Sakharov and Halperin’s Conflicting Viewpoints

When reading Charles Halperin’s and A. M. Sakharov’s one can clearly see two very opposing viewpoints on what the Mongols brought to Russian society. Halperin’s point of view illustrates that despite the fact the Mongol’s did significant damage, their culture was an integral part of society and would influence Russia for many years to come. He states that the invasion did not impact the governmental system in place beforehand much: “The Mongols restructured the social and political order of the steppe, the mainstay of international commerce and nomadism, but they left the political infrastructure of Russia alone because of its lesser importance to their economy and polity.” Russian princes remained to rule under the close watch of the Mongols. In addition to this, the Orthodox Church was never interfered with. The Mongol’s leader Genghis Khan tolerated all religions in his empire.

Contrasting Halperin’s outlook, Sakharov believes that Mongol’s were detrimental to Rus’ in most ways and did not positively influence society. He points out that the Mongol-Tatars took craftsmen captive and destroyed Russian architecture. By exterminating or exiling craftsmen, many construction techniques disappeared and things like masonry construction ceased completely. He also boldly claims that the Mongols did not enrich Russian society in any way and only a few Eastern words are retained in the Russian language.

I personally think Sakharov’s viewpoint is much too extreme and that the Mongols influence the way Russia formed in many ways. I think they showed Princes how to properly rule, and created a more centralized Rus. They also were not persecuted for their religion and were allowed to practice their own customs. It’s interesting to see how efficient and smart the Mongols were with their rule. By not destroying people’s lives around their empire, they were able to control a huge area of the world for a long time.

4 thoughts on “Sakharov and Halperin’s Conflicting Viewpoints

  1. From the reading, it’s clear neither writer is particularly fond of the Mongols. However, it is hard to understand how they could have come to two completely different views on Mongol influence. What sources did these writers use and how, if they used any of the same ones, would they be able to come to these different conclusions?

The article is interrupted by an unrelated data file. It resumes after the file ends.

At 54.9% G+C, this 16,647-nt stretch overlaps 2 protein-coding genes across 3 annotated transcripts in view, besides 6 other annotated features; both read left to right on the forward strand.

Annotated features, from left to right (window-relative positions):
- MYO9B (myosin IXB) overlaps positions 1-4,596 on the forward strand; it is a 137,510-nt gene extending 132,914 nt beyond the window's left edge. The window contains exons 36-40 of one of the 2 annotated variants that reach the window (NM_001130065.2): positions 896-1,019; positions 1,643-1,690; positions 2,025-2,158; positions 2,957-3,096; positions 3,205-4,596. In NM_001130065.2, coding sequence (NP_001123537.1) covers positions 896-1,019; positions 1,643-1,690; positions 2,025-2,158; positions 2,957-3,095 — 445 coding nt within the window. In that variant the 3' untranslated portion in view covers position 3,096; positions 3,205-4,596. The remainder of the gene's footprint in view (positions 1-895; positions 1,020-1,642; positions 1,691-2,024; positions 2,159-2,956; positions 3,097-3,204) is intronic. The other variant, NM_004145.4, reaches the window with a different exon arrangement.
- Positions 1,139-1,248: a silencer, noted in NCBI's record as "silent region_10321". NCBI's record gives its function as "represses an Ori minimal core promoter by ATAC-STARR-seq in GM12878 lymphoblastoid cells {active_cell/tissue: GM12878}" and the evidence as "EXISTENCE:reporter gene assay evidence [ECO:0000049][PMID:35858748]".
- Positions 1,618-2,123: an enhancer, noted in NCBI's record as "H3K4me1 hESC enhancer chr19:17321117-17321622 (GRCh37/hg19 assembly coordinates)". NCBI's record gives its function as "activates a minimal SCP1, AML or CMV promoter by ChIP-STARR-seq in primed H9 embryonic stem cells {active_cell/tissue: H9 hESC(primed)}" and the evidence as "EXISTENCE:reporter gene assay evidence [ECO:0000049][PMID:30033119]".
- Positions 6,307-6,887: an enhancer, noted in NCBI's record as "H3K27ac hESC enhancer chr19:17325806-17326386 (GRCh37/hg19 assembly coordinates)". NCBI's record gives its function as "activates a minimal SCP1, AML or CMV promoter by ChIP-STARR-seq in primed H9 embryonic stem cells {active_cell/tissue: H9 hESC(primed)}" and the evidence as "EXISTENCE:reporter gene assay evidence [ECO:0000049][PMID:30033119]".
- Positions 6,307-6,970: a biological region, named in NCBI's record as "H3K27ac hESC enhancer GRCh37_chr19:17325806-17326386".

2. I think it is clear that Sakharov’s point of view is extreme, but I think the same could be said about Harpelin. In fact I think they are both equally right and wrong. They are simply looking at two different sides of the same coin. The arguments advanced by Harpelin are completely disregarding the issues brought by Sakharov and vice versa. The Mongols came, and just like any other external influence they brought some positive things, but they also brought some negative aspects. The question regarding which one weighed more is probably a matter of interpretation. The questions in the previous comment are also valid.

  3. I found it really interesting how you mentioned at the end that the Mongols helped the princes to become more centralized. While few Russian historians (especially those brought up in Russia) would admit to the Mongols having a positive influence on them, I agree with you. By choosing one prince to have the title of Grand Prince, the Mongols essentially silenced any dissenting voices that would potentially rise up and challenge the prince normally. This created a relatively simple (although controlled) process for succession, and eliminated a lot of potential fighting among princes.

  4. I think that these two authors make a subtle distinction between their areas of focus. While Halperin concentrates on social, political, and economic factors of the Rus following the Mongols, Sakharov focuses on cultural developments. By emphasizing different aspects of Russian life, it seems natural that these two authors would come to different opinions on the effect of Mongols. While the Mongols may have devastated things like literature and architecture, they did make improvements to the political character of Rus. Both of these essays need to be taken with a grain of salt, and it may be better to emphasize their differences in method than their differences in conclusions.

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